Gamers on iOS have been able to battle against plane crashes, train crashes, meteor impacts and terrorists for a while now, and the popular game has finally made its way over to the Play Store to allow Android users to get in on the action as well.
Sometimes, classic games are just better. If you're tired of playing through endless variations of Temple Run and flinging animated birds across your smartphone display, then you'll no doubt be glad to hear that NAMCO has just released PAC-MAN + Tournaments on Android.
The app has been designed so that it remains very similar to the original arcade version of the game, and you'll be able to play PAC-MAN Classic to your heart's content with a virtual joystick at the bottom of the screen.
Do you like sword fighting giant spiders, expansive worlds to explore, pickpocketing items from strangers, avoiding jail time, riding horses, sneaking around, gathering loot, switching from first- to -third-person at the tap of a button, choice-based questing systems, ragdoll physics, and ancient lore? Then I can think of two games you might be really interested in! One of them is Ravensword: Shadowlands!
The game is set in a fantasy landscape and sends the player on a mission to "solve the mysteries of the Kingdom of Tyreas." Presumably, these are different mysteries from the ones in the Kingdom of Aralon, which were addressed in Aralon: Sword and Shadow, a previous game from the same developer.
If you've still not tried one of the best ambient "chill-out" games out there, Osmos HD, and you don't use the Amazon App Store, now's your chance. The game's developers at Hemisphere Games have put Osmos HD on sale for just $0.99 (that's two dollars less than its normal $2.99 price) in celebration of the vernal equinox today. The sale will last for an un-quantified "few days."
For those who haven't heard of Osmos, it's an ambient game that could almost be considered a classic for the Android platform.
Gamers, players, and couch potatoes of the Android Entertainment Force. You are about to embark upon a great download, toward which the developers have striven these many months. The eyes of the Play Store are upon you. The hopes and prayers of war shooter-loving players everywhere march with you. In company with our brave Allies and brothers in arms on the IAP fronts, you will bring about the destruction of the microtransaction war machine, the elimination of nickel-and-diming tyranny over the oppressed peoples of the Android ecosystem, and security for ourselves in a free-to-play world.
Since the dawn of mobile gaming, a handful of genres have struggled with the transition to tiny screens, while still keeping usable controls. Oil Rush is Unigine's attempt at one of the most daunting categories, real-time strategy. The game doesn't come with just another slightly different control scheme, it's equipped with a full storyline, high end graphics, and voice actors! Oh yeah, and a pretty high price tag...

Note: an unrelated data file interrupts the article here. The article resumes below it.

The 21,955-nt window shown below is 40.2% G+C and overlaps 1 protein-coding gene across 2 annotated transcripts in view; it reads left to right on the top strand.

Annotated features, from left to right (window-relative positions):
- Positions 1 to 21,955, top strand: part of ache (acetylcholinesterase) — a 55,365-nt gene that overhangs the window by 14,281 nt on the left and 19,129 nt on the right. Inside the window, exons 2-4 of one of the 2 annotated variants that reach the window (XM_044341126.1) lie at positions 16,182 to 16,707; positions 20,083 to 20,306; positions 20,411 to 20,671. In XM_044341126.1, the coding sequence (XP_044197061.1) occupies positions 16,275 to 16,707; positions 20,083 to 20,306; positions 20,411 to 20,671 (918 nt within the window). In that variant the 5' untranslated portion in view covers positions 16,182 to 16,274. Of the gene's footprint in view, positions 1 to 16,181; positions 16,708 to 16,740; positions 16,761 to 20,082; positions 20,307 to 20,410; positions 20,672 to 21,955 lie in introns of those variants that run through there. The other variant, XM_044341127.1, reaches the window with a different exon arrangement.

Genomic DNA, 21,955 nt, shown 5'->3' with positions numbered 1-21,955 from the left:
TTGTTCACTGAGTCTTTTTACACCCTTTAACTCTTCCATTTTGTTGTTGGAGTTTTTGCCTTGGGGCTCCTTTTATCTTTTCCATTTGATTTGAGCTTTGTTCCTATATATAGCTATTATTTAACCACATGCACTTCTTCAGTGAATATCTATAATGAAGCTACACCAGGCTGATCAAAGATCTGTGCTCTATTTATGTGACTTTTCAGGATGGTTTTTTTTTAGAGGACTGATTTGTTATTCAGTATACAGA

Set during a post-apocalyptic war in which a nuclear weapon has melted the ice caps and flooded Earth, the remaining inhabitants fight to control any last remaining oil reserves.
Sometimes, the modern world is just too much, you know? Video recording glasses and self-aware phones. It makes you miss the old days where when someone made you upset, you didn't bicker with them on Twitter. You just ran them through with your sword. That's the escapist fantasy that DevilDark: The Fallen Kingdom offers. The game is set in a medieval time when monsters roam the land and you have to gut them to win loot.
When I was younger, video game tips came in one of two forms: a Nintendo hotline that you could call to get someone to walk you through the game, or you could find a written guide in one giant doc with some kind of ASCII art at the top. You kids today get all the nice stuff. Like video walkthroughs delivered directly to your phone or tablet via Break Media's new GameFront app.
This is one of those things that you just have to see to believe. Developer Dave Sapien is working on an "experimental pop up text adventure" that relies on Tasker as the development environment and Tasker App Factory to package the apk. This isn't a particularly easy feat, given that the platform is mostly unsuitable for complicated sounds and graphics. His solution is to make the entire game out of simple dialog boxes, each with two options that guide a player through the story.